I think of him especially now, when Advent is right around the corner. In a world that no longer wants to "wait" for Christmas, St.Jospeh was forced to do so. To act without having much of a plan, except to somehow get Mary to a place to have her baby. And then in the end, not even being able to give her that. I think about this when my own plans don't work out. I had a good plan, it seemed reasonable, but for some reason, God didn't want it. Then He comes up with something "better" that doesn't seem better at all, and I'm left in confusion. I think about St.Jospeh in things like that. Did he feel frustration like I do?

Humility, constant humility is the only conclusion I come to when I think of St.Jospeh. Always being wrong or outdone in holiness. It must have been bitter-sweet, living with Jesus and Mary. A joy, but maybe a suffering too. Always knowing that he would be the one that was the sinner.

And yet, this man, who is barely mentioned at all in the Bible, is the strongest saint in heaven. He is the saint that literally befriends us on earth. This is how my love for St.Joseph started. It didn't start with a fascination for him, since he didn't seem to have much of a story, and I prefer to read about saints with some "meat" on them. I didn't give much thought to him at all. But during tough times, my mom would often say "pray to St.Jospeh."

My devotion came about slowly. I would pray to him for help in certain situations and be very surprised by how quickly he acted. Like having my own personal helper in heaven. I had never had a saint reach out to me the St.Joseph did.

At first I prayed to him in trivial matters: a lawn mower that wouldn't start. The car door that wouldn't close. A lost item I couldn't find. Even a time when my debit card wouldn't go through because there was a glitch in the system. He answered immediately to every request.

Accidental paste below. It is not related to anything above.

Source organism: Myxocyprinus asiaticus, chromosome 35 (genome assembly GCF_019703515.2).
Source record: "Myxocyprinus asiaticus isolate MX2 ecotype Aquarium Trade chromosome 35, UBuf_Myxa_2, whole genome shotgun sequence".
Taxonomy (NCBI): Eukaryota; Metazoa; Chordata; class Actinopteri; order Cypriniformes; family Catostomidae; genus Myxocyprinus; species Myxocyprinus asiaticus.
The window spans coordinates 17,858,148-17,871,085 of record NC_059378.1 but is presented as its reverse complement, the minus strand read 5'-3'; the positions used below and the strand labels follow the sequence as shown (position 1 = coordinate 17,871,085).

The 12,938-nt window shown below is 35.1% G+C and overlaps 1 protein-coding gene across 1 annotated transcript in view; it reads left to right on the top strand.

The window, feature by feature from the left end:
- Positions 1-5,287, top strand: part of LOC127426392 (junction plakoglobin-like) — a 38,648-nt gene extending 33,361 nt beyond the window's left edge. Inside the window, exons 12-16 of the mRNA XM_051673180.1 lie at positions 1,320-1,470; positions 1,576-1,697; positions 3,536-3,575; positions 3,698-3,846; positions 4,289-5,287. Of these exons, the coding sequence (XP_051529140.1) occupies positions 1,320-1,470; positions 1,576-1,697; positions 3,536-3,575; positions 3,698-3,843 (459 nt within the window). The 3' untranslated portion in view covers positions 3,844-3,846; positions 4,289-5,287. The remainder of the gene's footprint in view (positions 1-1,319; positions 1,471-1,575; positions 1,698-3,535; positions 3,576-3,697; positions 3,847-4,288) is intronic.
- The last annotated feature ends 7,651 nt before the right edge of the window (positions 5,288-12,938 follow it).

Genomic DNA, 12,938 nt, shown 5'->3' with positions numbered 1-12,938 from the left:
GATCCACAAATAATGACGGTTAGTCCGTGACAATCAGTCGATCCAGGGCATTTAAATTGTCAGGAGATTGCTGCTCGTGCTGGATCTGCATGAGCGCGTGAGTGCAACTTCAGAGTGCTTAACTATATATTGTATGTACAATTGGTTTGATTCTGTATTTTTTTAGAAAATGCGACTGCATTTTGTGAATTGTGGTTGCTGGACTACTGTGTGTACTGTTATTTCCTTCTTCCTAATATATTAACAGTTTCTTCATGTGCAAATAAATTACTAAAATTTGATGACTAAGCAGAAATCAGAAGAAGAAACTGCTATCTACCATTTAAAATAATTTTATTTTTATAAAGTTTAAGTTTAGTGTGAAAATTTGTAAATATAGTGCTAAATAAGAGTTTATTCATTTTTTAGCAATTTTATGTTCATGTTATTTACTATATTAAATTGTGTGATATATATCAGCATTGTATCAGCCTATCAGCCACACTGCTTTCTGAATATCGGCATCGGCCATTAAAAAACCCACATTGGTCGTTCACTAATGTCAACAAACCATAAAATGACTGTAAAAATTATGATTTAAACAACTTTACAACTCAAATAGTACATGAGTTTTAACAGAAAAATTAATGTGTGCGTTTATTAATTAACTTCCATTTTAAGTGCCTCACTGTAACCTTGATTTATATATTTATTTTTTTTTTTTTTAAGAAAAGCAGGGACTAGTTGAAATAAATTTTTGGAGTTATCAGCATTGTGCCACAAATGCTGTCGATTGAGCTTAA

Soon my petitions went a little deeper. Putting a baby to sleep who refused to go to sleep. Asking for help in a parenting need. Asking for help in a lonely time. Asking for help in a time when I wanted to give up.

I began to wonder, why did he want to be my friend? This is what it seemed to me; that St.Jospeh wanted to be my friend. It seemed a little presumptuous to think that way and I didn't mention this to anyone until now. But this is exactly how it felt--St.Jospeh wanted to be friends with a simple housewife, stay at home mom and dog trainer that couldn't find work .

He wants to be friends with the "common man" because he was and is "the common man." St.Jospeh understands what it's like to be us. He is one of us. He had to live the most agonizing life of all---to never be "good enough". To want to please and possibly even impress Jesus and Mary and always falling short.

He was described as a good and humble man, but if St.Jospeh had to live as we all do, then his holiness didn't come easily. I believe that he relented more than he fought but he must have had his battles, his inner temptations. He too, had to "fight the good fight."

And so, that is how I became friends with St.Jospeh and my friendship with him grows every day. I don't always pray to him but I do seek his help often. He is probably the one saint that I feel completely understands me, feels my pain, understands my discouragement, and prods me out of self-pity--not matter how justified I may feel. I can be "naked" in front him, not giving him pretty and holy words, but lay everything out without feeling shame of my lack of faith. He understands. But he does push me to go on.